Online Opera - An Applied Collision of Opera and Web Creativity
thesisposted on 17.11.2021, 13:38 by LEE SCOTT
This zip file contains a standalone interactive version of the PhD thesis titled 'Online Opera: An Applied Collision of Opera and Web Creativity'. This is the intended format of the thesis, and the only way to view the creative artefacts that comprise the work's original contribution to knowledge.
Included in the zip file is:
- A 'Read Me' HTML file that contains instructions on how to engage the thesis (opens in a web browser)
- The thesis in PDF format with embedded links to web figures hosted online. The figures include images, video walkthroughs, PDF documents and interactive demonstrations of technology
- A collection of folders and files that comprise the web figures stored locally in the zip file. This avoids the need to have a web connection to view content.
- A HTML file that list links to the web figures stored locally in the zip folder (opens in a web browser)
Required software to view this thesis:
- A PDF reader such as 'Adobe Acrobat Reader' or Apple 'Preview'
- An up-to-date web browser. Google Chrome is recommended
Note: To ensure that links to web figures work, please do not adjust the structure of the unzipped folder.
Scott, L.T.D (2021) Online opera: an applied collision of opera and web creativity. PhD thesis, Bath Spa University.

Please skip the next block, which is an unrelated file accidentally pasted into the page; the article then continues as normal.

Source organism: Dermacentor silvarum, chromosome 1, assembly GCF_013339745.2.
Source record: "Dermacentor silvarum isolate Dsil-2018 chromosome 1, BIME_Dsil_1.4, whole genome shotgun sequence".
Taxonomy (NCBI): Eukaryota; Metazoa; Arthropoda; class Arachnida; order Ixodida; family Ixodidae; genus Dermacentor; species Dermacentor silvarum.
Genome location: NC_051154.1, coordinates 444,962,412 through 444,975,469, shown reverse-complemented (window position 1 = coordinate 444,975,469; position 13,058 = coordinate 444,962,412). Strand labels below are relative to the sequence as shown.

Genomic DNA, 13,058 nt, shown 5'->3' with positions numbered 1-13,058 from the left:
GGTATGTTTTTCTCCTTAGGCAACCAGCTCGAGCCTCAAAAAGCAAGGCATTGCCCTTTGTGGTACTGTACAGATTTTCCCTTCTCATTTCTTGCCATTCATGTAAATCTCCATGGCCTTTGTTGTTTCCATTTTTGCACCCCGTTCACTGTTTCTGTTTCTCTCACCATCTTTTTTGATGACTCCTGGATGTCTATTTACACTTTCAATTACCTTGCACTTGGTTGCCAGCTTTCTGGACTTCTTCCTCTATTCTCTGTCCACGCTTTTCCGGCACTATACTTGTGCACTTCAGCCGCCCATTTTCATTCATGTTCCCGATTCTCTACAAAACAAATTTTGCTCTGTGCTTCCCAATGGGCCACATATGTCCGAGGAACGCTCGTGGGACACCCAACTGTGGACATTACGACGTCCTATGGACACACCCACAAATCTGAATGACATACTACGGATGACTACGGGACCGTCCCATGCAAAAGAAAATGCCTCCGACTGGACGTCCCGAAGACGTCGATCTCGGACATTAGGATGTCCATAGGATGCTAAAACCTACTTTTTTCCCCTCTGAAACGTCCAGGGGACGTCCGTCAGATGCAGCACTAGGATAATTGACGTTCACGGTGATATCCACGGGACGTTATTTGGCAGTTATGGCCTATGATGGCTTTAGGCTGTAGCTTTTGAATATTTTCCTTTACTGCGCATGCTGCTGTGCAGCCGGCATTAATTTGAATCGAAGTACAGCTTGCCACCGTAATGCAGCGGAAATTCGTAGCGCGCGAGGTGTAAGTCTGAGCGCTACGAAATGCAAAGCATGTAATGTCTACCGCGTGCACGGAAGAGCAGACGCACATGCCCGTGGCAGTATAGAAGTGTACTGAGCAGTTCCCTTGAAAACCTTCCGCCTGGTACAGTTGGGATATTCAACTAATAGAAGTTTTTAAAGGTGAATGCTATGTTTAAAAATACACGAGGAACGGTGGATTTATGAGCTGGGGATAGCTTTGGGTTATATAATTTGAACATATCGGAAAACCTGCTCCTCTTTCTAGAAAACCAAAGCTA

This practice-based research explores the collision of opera and web creativity through the development and evaluation of a new 'online opera' called The Village (2015). Contrasting existing offerings that position the web as a means of disseminating more familiar representations of opera, The Village draws on concepts of participatory culture, digital storytelling and co-creativity to advance a culturally novel apprehension of online opera that treats the web as a unique creative space. This interpretation is intrinsically digital, unable to be realised through conventional forms of theatrical presentation, and transformative in its approach to the core elements of opera. The Village in additional serves as a vehicle to investigate how the phenomenon of 'liveness' - that is, a feeling of 'now-ness' experienced in live performance - may be reimagined in the context of an entirely mediated opera. A range of theoretical perspectives are drawn on to establish a set of liveness devices that attempt to evoke in visitors to The Village a sense of contemporaneity and shared experience. These include temporal alignment between virtual and real-world events and the facilitation of social interaction through a narrative mechanism called the 'Digital Chorus', amongst others. Evaluative activities critique the effectiveness of such devices, and offer means in which they may be modified to better construct 'the live'.